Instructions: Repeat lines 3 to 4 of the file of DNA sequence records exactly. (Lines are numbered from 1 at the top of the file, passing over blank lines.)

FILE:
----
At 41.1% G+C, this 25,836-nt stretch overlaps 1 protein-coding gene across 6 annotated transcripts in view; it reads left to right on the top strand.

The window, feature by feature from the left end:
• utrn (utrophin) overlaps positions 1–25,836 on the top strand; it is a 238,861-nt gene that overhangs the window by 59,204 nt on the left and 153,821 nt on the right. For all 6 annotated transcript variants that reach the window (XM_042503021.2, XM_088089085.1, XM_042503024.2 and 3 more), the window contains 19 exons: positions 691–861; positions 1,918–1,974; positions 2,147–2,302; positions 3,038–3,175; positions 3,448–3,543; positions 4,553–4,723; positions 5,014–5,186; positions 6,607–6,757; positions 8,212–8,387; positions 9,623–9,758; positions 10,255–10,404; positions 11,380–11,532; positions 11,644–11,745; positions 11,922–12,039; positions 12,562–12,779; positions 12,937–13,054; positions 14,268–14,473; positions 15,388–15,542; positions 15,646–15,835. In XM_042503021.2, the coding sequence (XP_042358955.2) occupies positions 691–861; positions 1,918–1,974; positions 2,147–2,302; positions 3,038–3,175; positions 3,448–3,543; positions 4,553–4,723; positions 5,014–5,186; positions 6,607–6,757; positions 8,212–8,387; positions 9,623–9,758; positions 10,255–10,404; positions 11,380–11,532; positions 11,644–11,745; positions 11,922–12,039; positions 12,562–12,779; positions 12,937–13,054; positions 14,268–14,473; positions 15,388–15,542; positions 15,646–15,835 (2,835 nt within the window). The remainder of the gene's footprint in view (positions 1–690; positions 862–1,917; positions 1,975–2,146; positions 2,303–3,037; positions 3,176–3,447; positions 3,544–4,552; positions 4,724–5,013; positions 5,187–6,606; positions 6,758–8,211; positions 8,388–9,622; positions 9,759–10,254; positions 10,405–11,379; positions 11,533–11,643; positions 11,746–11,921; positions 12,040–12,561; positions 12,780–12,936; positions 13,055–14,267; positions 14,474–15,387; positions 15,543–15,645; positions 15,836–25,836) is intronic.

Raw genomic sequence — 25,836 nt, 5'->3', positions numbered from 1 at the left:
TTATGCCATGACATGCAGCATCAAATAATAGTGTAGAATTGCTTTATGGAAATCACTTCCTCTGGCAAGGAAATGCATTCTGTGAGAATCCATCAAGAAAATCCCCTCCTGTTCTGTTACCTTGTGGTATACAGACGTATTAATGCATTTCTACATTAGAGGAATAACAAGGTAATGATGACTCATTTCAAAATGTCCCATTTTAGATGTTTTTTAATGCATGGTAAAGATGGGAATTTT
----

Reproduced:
• utrn (utrophin) overlaps positions 1–25,836 on the top strand; it is a 238,861-nt gene that overhangs the window by 59,204 nt on the left and 153,821 nt on the right. For all 6 annotated transcript variants that reach the window (XM_042503021.2, XM_088089085.1, XM_042503024.2 and 3 more), the window contains 19 exons: positions 691–861; positions 1,918–1,974; positions 2,147–2,302; positions 3,038–3,175; positions 3,448–3,543; positions 4,553–4,723; positions 5,014–5,186; positions 6,607–6,757; positions 8,212–8,387; positions 9,623–9,758; positions 10,255–10,404; positions 11,380–11,532; positions 11,644–11,745; positions 11,922–12,039; positions 12,562–12,779; positions 12,937–13,054; positions 14,268–14,473; positions 15,388–15,542; positions 15,646–15,835. In XM_042503021.2, the coding sequence (XP_042358955.2) occupies positions 691–861; positions 1,918–1,974; positions 2,147–2,302; positions 3,038–3,175; positions 3,448–3,543; positions 4,553–4,723; positions 5,014–5,186; positions 6,607–6,757; positions 8,212–8,387; positions 9,623–9,758; positions 10,255–10,404; positions 11,380–11,532; positions 11,644–11,745; positions 11,922–12,039; positions 12,562–12,779; positions 12,937–13,054; positions 14,268–14,473; positions 15,388–15,542; positions 15,646–15,835 (2,835 nt within the window). The remainder of the gene's footprint in view (positions 1–690; positions 862–1,917; positions 1,975–2,146; positions 2,303–3,037; positions 3,176–3,447; positions 3,544–4,552; positions 4,724–5,013; positions 5,187–6,606; positions 6,758–8,211; positions 8,388–9,622; positions 9,759–10,254; positions 10,405–11,379; positions 11,533–11,643; positions 11,746–11,921; positions 12,040–12,561; positions 12,780–12,936; positions 13,055–14,267; positions 14,474–15,387; positions 15,543–15,645; positions 15,836–25,836) is intronic.

Raw genomic sequence — 25,836 nt, 5'->3', positions numbered from 1 at the left: